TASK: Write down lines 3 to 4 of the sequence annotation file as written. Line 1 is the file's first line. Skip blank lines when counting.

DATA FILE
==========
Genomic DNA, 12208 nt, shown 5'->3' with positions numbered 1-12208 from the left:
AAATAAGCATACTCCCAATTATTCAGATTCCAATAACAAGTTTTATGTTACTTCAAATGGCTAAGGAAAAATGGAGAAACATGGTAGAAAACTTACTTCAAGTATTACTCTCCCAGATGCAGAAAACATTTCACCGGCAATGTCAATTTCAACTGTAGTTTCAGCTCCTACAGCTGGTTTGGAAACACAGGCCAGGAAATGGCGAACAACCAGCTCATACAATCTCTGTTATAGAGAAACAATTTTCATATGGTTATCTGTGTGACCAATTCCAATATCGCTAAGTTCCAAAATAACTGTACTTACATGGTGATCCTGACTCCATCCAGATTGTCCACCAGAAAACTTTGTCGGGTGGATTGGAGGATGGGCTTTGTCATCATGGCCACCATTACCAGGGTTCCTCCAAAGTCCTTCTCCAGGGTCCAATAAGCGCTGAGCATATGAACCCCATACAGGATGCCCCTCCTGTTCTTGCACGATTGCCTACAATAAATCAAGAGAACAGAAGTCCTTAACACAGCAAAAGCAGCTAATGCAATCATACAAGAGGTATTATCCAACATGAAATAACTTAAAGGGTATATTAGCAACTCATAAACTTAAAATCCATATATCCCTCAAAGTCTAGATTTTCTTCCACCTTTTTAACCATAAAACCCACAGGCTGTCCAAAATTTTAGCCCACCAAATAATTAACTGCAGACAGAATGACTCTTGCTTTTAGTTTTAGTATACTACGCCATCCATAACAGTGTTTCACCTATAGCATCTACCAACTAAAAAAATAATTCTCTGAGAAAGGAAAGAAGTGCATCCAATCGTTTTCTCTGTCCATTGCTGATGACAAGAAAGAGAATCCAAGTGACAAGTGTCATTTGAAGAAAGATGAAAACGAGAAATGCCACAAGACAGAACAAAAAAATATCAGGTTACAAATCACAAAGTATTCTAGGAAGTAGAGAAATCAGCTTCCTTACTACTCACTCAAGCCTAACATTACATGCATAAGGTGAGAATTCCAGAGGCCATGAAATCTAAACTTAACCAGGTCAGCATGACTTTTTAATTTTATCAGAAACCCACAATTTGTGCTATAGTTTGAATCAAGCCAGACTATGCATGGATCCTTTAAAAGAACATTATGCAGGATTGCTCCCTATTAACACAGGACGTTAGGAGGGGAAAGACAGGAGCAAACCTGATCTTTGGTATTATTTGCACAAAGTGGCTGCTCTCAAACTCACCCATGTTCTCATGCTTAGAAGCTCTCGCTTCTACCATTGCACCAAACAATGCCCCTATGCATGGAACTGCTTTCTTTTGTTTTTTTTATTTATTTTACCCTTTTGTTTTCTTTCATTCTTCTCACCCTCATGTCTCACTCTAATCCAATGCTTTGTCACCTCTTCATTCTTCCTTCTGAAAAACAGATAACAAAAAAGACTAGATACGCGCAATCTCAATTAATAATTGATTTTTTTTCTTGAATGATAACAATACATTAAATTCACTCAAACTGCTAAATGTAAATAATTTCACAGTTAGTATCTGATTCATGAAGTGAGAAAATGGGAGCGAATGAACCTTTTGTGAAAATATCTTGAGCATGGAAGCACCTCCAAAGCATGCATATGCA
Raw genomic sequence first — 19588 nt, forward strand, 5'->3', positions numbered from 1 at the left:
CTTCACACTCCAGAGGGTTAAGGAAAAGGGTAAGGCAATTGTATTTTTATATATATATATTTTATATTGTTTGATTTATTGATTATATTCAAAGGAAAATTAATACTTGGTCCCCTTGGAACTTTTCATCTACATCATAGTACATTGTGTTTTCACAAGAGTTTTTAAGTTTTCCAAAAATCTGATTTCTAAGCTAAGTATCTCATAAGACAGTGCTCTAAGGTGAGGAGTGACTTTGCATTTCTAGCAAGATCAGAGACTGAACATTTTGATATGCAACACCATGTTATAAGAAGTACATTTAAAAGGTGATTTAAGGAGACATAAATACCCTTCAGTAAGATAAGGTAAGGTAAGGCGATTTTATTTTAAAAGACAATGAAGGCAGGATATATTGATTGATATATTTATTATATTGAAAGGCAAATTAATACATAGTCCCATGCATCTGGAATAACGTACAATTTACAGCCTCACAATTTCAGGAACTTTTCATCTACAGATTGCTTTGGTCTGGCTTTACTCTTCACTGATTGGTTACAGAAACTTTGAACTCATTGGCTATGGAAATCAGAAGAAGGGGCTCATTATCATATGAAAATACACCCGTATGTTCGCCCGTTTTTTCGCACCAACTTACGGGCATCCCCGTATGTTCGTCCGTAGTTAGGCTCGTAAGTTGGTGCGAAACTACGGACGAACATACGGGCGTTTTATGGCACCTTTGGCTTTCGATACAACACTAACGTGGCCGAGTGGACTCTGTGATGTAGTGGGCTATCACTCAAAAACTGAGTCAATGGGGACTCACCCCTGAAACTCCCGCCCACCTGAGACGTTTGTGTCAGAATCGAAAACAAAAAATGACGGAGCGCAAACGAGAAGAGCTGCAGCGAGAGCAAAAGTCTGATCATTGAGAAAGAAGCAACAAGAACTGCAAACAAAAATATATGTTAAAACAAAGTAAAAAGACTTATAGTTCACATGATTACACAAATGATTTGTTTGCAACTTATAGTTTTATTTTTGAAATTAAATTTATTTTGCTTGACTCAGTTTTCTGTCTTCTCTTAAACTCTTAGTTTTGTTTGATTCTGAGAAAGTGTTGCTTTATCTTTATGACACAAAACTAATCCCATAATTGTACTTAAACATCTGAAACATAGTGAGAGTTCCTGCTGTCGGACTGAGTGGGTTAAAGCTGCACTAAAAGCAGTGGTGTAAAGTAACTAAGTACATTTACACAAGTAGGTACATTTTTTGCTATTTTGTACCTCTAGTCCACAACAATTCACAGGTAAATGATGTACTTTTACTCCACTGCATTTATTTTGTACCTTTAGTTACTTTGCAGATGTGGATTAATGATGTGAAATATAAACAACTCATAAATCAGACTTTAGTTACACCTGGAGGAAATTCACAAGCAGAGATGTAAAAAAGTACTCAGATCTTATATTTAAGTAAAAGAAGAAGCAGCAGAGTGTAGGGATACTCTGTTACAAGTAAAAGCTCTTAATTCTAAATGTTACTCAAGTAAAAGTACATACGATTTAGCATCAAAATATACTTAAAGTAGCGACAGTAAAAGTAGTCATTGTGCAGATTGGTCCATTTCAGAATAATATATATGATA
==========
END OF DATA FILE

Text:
Raw genomic sequence first — 19588 nt, forward strand, 5'->3', positions numbered from 1 at the left:
CTTCACACTCCAGAGGGTTAAGGAAAAGGGTAAGGCAATTGTATTTTTATATATATATATTTTATATTGTTTGATTTATTGATTATATTCAAAGGAAAATTAATACTTGGTCCCCTTGGAACTTTTCATCTACATCATAGTACATTGTGTTTTCACAAGAGTTTTTAAGTTTTCCAAAAATCTGATTTCTAAGCTAAGTATCTCATAAGACAGTGCTCTAAGGTGAGGAGTGACTTTGCATTTCTAGCAAGATCAGAGACTGAACATTTTGATATGCAACACCATGTTATAAGAAGTACATTTAAAAGGTGATTTAAGGAGACATAAATACCCTTCAGTAAGATAAGGTAAGGTAAGGCGATTTTATTTTAAAAGACAATGAAGGCAGGATATATTGATTGATATATTTATTATATTGAAAGGCAAATTAATACATAGTCCCATGCATCTGGAATAACGTACAATTTACAGCCTCACAATTTCAGGAACTTTTCATCTACAGATTGCTTTGGTCTGGCTTTACTCTTCACTGATTGGTTACAGAAACTTTGAACTCATTGGCTATGGAAATCAGAAGAAGGGGCTCATTATCATATGAAAATACACCCGTATGTTCGCCCGTTTTTTCGCACCAACTTACGGGCATCCCCGTATGTTCGTCCGTAGTTAGGCTCGTAAGTTGGTGCGAAACTACGGACGAACATACGGGCGTTTTATGGCACCTTTGGCTTTCGATACAACACTAACGTGGCCGAGTGGACTCTGTGATGTAGTGGGCTATCACTCAAAAACTGAGTCAATGGGGACTCACCCCTGAAACTCCCGCCCACCTGAGACGTTTGTGTCAGAATCGAAAACAAAAAATGACGGAGCGCAAACGAGAAGAGCTGCAGCGAGAGCAAAAGTCTGATCATTGAGAAAGAAGCAACAAGAACTGCAAACAAAAATATATGTTAAAACAAAGTAAAAAGACTTATAGTTCACATGATTACACAAATGATTTGTTTGCAACTTATAGTTTTATTTTTGAAATTAAATTTATTTTGCTTGACTCAGTTTTCTGTCTTCTCTTAAACTCTTAGTTTTGTTTGATTCTGAGAAAGTGTTGCTTTATCTTTATGACACAAAACTAATCCCATAATTGTACTTAAACATCTGAAACATAGTGAGAGTTCCTGCTGTCGGACTGAGTGGGTTAAAGCTGCACTAAAAGCAGTGGTGTAAAGTAACTAAGTACATTTACACAAGTAGGTACATTTTTTGCTATTTTGTACCTCTAGTCCACAACAATTCACAGGTAAATGATGTACTTTTACTCCACTGCATTTATTTTGTACCTTTAGTTACTTTGCAGATGTGGATTAATGATGTGAAATATAAACAACTCATAAATCAGACTTTAGTTACACCTGGAGGAAATTCACAAGCAGAGATGTAAAAAAGTACTCAGATCTTATATTTAAGTAAAAGAAGAAGCAGCAGAGTGTAGGGATACTCTGTTACAAGTAAAAGCTCTTAATTCTAAATGTTACTCAAGTAAAAGTACATACGATTTAGCATCAAAATATACTTAAAGTAGCGACAGTAAAAGTAGTCATTGTGCAGATTGGTCCATTTCAGAATAATATATATGATA